coolio-gangstas-paradiseNo question about it: Album cover still looks pretty badass.

Wait … you just came up with the first lines out of thin air?
Yeah. [raps] ‘As I walk through the valley of the shadow of death/I take a look at my life and realize there’s nothing left/’cause I’ve been blasting and laughing for so long …’ Then I was like, ‘That’s dope,’ and I just kept writing. I never really picked up a pen; I wrote it completely out of my head without even thinking about it. I never stopped once and had to go back and say… it wrote out like I already knew it.

There’s a line in there: ‘Too much television watching’s got me chasing dreams.’ You’ve been on TV a bunch of times. When you rap the song now, has the meaning changed for you?
You know, the meaning of the song for me became obsolete. To tell you the truth, if I had to go back and tell you exactly what the message I was trying to convey when I first wrote the song, I don’t even know if I can tell you. Because it just has so many different meanings for so many different people that it’s taken on a life of its own; it’s its own entity. I’m a vessel, homie. I’m just the vessel that the song came through.

The other thing that strikes me about this song is how you deliver the lyrics. When you were in that isolation booth in the studio, did you have someone in mind you were rapping to or at?
I was rapping to a generation. To a generation of people. To the people that grew up in circumstances like I did.

That song blew up on the charts. Do you remember how you celebrated?
I was pretty quiet and calm. You know, the first real celebration was after [1994’s] ‘Fantastic Voyage’ went platinum. That was when I realized, ‘OK, damn, I’ve fulfilled part of my dream.’ That was the ‘Wow!’ First time on the first record, and then after that, I gained high expectations for myself, you know. Everything that came after the first album, I expected something to happen. Then with ‘Gangsta’s Paradise’ doing what it did, I had some moments where I sat back and watched myself from [the] outside, and [said], ‘Damn. Look at this guy. Wow.’ It was surreal. And it’s still surreal at some points, when I sit back and look at what things occurred. What it did for me, what it did for hip-hop, what it did for the culture.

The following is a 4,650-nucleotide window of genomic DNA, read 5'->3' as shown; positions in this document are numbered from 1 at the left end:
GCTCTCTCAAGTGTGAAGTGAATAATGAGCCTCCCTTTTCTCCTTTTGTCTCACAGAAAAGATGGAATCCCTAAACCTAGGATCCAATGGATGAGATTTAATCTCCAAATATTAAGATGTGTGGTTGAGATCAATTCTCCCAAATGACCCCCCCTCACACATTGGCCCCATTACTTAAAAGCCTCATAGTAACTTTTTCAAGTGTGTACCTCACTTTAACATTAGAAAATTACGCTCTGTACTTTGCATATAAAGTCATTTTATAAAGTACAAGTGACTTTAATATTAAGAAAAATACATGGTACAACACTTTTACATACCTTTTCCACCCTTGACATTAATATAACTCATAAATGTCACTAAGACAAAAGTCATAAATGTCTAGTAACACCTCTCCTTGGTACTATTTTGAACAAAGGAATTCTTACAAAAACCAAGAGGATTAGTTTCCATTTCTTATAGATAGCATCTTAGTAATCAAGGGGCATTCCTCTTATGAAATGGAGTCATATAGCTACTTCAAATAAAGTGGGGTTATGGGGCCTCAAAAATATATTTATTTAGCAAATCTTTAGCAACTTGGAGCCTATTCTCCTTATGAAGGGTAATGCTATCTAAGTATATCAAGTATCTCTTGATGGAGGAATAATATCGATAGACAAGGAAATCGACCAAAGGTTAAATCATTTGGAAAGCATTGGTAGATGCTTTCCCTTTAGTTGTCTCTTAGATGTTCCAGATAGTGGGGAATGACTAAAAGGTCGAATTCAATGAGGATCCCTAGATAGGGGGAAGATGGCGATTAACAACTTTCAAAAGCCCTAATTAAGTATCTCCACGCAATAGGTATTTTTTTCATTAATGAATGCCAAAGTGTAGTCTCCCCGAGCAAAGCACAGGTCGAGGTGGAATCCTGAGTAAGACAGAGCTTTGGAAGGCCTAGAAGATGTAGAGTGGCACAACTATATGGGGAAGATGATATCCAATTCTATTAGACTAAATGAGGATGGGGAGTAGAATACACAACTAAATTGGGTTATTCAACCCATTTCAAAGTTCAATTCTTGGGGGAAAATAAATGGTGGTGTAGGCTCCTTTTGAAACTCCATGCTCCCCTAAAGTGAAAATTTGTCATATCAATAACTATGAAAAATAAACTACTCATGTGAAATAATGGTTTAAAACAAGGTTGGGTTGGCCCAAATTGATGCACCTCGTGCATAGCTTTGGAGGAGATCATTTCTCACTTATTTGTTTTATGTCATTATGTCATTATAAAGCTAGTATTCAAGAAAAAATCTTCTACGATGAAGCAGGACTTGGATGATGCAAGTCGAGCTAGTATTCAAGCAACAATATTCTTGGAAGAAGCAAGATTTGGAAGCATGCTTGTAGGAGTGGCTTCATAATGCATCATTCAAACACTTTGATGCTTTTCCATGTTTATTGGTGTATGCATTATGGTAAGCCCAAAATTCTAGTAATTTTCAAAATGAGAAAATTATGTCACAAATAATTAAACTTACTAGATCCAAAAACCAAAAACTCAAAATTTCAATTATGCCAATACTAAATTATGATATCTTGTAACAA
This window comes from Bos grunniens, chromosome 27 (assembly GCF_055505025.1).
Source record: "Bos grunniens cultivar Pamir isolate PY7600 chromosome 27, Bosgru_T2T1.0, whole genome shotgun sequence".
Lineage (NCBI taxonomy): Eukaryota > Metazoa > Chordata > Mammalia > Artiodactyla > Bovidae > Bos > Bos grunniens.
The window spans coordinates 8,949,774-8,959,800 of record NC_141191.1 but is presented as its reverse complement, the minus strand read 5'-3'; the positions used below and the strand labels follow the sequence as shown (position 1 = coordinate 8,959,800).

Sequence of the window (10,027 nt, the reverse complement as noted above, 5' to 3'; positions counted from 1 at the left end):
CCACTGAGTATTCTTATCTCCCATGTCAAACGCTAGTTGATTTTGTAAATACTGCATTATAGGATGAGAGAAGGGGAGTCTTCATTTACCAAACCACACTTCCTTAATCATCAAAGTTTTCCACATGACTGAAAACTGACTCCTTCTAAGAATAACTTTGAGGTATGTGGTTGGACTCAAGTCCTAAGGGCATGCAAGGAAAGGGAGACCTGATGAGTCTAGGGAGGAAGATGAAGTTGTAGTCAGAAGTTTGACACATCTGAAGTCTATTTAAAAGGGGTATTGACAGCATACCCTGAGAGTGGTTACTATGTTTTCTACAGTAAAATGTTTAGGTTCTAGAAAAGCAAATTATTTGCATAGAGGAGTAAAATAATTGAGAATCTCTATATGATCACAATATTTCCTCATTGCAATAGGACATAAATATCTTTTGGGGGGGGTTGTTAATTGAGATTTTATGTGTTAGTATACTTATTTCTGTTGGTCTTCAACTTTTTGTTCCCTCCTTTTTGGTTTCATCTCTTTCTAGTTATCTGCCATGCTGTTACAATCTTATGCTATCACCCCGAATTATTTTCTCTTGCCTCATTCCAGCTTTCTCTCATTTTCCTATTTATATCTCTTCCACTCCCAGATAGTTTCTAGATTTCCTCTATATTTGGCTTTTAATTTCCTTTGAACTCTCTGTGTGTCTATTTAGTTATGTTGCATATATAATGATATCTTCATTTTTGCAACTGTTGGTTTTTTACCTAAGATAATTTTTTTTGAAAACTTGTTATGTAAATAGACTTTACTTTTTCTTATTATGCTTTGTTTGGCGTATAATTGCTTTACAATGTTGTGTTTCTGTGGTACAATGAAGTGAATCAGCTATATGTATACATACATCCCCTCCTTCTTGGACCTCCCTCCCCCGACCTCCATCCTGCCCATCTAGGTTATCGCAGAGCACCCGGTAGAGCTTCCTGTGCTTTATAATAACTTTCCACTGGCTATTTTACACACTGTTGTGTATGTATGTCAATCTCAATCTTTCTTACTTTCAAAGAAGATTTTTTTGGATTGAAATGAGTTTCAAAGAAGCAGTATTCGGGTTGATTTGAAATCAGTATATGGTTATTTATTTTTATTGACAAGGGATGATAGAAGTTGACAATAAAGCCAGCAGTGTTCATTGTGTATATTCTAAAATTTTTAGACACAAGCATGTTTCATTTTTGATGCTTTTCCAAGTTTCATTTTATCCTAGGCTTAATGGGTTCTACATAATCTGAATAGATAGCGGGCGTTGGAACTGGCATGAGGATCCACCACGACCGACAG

You won a Grammy for ‘Gangsta’s Paradise.’ Where do you keep it?
When you walk in my front door, there’s a glass case, and the first thing you see is all the awards with the Grammy in the center. Personally, in my opinion, I think that the World Music Award is a much more important piece than the Grammy. I mean, people got Grammys and they don’t got nowhere to sleep. There’s homeless people that got Grammys.** When you win that World Music Award, though, that’s when you really arrive. Because that means the world knows. The world has acknowledged you as an artist. Once you win that World Music Award, you don’t gotta worry about eatin’. You gonna eat. You’ll probably be able to sustain yourself through your art for the rest of your life.

Michelle Pfeiffer is in the video for ‘Gangsta’s Paradise,’ and the idea is that you’re kind of chewing her out at a table. But we sort of got the feeling that it’s a good edit job and not actually her in the video.
She’s actually there, and if you remember, like, I was rapping at her, and she was talkin’ at me: She walked around me, and she flipped a chair over. I just kind of imagined I was Al Pacino, you know. He went in on her hard in the Scarface movie, so I was him.

The tune also got a reworking by Weird Al Yankovic. We remember there was a bit of controversy there…
[interrupts] You know, I’ve answered this question many times, and let me say again: That was totally a brain-fart on my and my management’s part at the time; I was an idiot for being mad at Al. He was doing what Al does, and nobody else took offense to what he did, and I shouldn’t have either, and I really made myself look stupid at the time. And yeah, that’s water under the bridge, man. I’ve long, long ago forgiven Al and myself.

I’ve heard you’re an Insane Clown Posse fan. Is it safe to say that Coolio is an honorary Juggalo?
Oh, absolutely. Not ‘honorary’; I’m a full-fledged Juggalo.

Does that scare you at all, because the government recently said Juggalos are a terrorist organization or something?***
I’m not doing any terrorist activities, but you know, shit, we all have those thoughts.

*The song’s sung hook and melody is basically sampled from Wonder’s ‘Pastime Paradise’ from his album Songs in the Key of Life.

**We couldn’t find any current example of homeless Grammy winners; but Grammy winners Skrillex, Ella Fitzgerald, and Lil’ Kim were all homeless at one point before they hit it big.

***That’s a bit of hyperbole on our part; the FBI labeled them as a gang in a 2011 report. And of course, the ICP did what every sane American does these days: sued their asses for it.